Are you a developer with a sense of adventure? Then this kind of open house is for you.
The city has announced that it will hold open houses for 20 shuttered school buildings in the next month, and on the list are Bok High in East Passyunk Crossing, Vare Elementary in Pennsport and Walter Smith Elementary in Point Breeze.
The open houses, which you must register for by RSVPing here, start next weekend. The first at Smith, at 19th and Wharton on May 19. The following day, developers will head to Vare, 1619 E. Moyamensing Ave. Then on May 29, Bok, an eight-story monster hulking over 9th and Mifflin, gets its turn.
Here are the specs on each of the buildings, listed in what we believe will be the order of interest of developers looking for apartment conversions:
Year built: 1903
Lot size: 42,850 sq. ft.
Building footprint: 19,424 sq. ft.
Building size: 54,000 sq. ft.
No. of stories: 3
Asking Price: $2.5 million
Our take: Located across the street from Dickinson Square Park, this is by far the most desirable of the three. Residential construction in the area is booming, and a budding commercial community would love the new customers. Expect some noise about parking, though.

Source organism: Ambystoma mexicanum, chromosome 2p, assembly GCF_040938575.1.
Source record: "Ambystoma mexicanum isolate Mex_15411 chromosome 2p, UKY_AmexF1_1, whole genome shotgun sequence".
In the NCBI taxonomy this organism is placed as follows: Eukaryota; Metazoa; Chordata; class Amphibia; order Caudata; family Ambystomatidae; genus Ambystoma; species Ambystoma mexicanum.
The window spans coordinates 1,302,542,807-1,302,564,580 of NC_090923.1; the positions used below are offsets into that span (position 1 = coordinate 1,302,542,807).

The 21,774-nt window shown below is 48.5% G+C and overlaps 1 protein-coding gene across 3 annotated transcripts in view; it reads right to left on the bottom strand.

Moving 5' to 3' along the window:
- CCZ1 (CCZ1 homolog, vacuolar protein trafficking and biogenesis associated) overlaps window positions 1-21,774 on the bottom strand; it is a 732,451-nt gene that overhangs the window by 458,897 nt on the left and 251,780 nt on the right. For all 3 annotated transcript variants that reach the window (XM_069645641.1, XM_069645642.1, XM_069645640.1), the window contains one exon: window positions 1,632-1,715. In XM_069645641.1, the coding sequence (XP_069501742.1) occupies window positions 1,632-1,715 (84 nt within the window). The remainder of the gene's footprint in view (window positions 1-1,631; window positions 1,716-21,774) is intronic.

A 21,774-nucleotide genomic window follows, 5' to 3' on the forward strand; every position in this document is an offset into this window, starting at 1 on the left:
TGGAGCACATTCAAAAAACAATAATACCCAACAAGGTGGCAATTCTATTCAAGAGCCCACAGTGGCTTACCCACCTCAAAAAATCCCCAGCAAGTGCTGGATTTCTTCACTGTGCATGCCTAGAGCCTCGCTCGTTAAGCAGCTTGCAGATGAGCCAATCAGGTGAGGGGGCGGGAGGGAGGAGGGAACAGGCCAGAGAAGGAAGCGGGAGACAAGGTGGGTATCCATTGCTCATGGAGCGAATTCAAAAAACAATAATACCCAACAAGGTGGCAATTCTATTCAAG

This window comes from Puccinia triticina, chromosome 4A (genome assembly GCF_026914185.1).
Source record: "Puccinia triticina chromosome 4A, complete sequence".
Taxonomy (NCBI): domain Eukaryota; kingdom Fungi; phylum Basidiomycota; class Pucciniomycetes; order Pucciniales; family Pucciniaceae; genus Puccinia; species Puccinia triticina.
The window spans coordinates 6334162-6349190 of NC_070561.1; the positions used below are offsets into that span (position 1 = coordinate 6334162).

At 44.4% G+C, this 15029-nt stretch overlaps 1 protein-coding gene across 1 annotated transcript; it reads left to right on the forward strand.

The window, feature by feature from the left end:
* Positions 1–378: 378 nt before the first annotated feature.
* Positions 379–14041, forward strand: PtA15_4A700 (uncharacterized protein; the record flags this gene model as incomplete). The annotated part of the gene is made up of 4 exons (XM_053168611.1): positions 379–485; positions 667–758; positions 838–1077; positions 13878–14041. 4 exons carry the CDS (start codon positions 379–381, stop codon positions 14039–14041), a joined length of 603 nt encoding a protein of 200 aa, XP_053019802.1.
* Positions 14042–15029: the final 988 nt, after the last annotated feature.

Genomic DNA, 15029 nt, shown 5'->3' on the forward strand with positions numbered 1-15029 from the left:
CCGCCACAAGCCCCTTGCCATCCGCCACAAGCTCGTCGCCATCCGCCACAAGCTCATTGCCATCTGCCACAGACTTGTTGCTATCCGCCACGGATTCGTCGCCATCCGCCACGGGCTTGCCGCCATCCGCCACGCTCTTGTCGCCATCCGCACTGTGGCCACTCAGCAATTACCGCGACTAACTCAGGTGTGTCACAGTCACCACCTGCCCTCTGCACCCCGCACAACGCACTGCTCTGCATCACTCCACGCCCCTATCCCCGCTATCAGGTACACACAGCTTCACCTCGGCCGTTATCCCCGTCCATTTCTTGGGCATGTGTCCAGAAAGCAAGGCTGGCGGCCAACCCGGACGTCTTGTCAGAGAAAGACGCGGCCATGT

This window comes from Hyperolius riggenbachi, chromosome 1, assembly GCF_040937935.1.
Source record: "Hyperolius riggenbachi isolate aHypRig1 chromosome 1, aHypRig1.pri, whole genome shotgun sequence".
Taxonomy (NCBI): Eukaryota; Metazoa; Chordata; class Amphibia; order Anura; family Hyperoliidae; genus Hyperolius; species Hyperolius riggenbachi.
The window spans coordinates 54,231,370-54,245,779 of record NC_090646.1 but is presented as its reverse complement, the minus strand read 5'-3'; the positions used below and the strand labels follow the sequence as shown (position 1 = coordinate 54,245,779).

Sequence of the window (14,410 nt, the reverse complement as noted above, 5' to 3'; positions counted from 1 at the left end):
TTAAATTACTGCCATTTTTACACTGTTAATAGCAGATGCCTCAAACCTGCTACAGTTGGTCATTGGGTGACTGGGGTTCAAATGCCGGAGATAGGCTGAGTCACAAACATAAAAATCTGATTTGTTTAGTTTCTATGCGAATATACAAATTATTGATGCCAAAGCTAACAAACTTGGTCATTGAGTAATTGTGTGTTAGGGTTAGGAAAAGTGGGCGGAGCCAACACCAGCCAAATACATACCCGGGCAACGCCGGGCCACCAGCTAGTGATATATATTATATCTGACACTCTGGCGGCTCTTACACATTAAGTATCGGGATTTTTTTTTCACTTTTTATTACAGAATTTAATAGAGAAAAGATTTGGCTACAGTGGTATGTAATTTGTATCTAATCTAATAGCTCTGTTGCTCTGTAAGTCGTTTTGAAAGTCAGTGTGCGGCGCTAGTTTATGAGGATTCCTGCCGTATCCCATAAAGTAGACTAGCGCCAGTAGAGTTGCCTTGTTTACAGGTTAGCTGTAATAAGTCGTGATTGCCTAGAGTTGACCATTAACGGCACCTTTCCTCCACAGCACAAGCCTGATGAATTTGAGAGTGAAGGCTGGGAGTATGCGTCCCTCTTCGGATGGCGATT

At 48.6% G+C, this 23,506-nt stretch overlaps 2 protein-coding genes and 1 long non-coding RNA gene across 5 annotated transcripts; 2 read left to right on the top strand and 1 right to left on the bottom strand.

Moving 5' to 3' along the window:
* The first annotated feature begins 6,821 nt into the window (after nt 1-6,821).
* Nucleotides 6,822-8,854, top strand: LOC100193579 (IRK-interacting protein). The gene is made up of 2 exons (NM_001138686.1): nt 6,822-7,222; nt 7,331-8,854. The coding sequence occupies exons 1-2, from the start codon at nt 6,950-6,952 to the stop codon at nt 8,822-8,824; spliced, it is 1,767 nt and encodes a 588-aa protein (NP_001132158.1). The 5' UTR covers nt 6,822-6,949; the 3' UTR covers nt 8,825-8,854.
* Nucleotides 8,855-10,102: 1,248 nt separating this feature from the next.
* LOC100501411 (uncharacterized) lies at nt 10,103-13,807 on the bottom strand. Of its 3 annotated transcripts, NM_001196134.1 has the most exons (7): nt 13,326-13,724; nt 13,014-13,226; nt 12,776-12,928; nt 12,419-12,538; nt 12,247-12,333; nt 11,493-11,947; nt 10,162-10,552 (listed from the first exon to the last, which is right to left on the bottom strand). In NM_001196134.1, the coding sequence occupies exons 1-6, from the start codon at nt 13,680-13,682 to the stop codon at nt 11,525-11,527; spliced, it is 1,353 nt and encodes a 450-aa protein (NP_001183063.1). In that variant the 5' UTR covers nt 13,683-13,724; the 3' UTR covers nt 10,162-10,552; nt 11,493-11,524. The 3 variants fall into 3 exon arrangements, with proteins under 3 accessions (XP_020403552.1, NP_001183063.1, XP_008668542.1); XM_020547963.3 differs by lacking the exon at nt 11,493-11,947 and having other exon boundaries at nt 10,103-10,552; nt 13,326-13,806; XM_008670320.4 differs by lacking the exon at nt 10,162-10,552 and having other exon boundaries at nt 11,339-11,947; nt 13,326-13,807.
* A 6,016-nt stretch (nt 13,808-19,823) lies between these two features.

Year built: 1925
Lot size: 50,421 sq. ft.
Building footprint: 22,022 sq. ft.
Building size: 64,449 sq. ft.
No. of stories: 3
Asking Price: $3 million
Our take: This building is only about a block from two big proposed developments, so the appetite to develop this area is there. But those two projects got a lot of push-back ahead of a recent meeting, including a flier that claimed 300 residents with pit bulls would be moving in. We’d be surprised if this turns out to be a conversion to 100 percent market-rate apartments. Maybe senior housing? Or at least a mix of affordable and market-rate like what’s being proposed for the former Childs school at 17th and Tasker?
Year built: 1938
Lot size: 97,985 sq. ft.
Building footprint: 78,967 sq. ft.
Building size: 338,000 sq. ft.
No. of stories: 8
Asking Price: $1.7 million
Our take: This one is a long-shot. The building needs $55 million in structural repairs and its heating system is attached to Southwark Elementary’s across the street. Without significant public assistance, we’d be surprised if this doesn’t sit vacant for another five years, despite its location between two booming neighborhoods.
So, which one do you think will go first? Are we way off?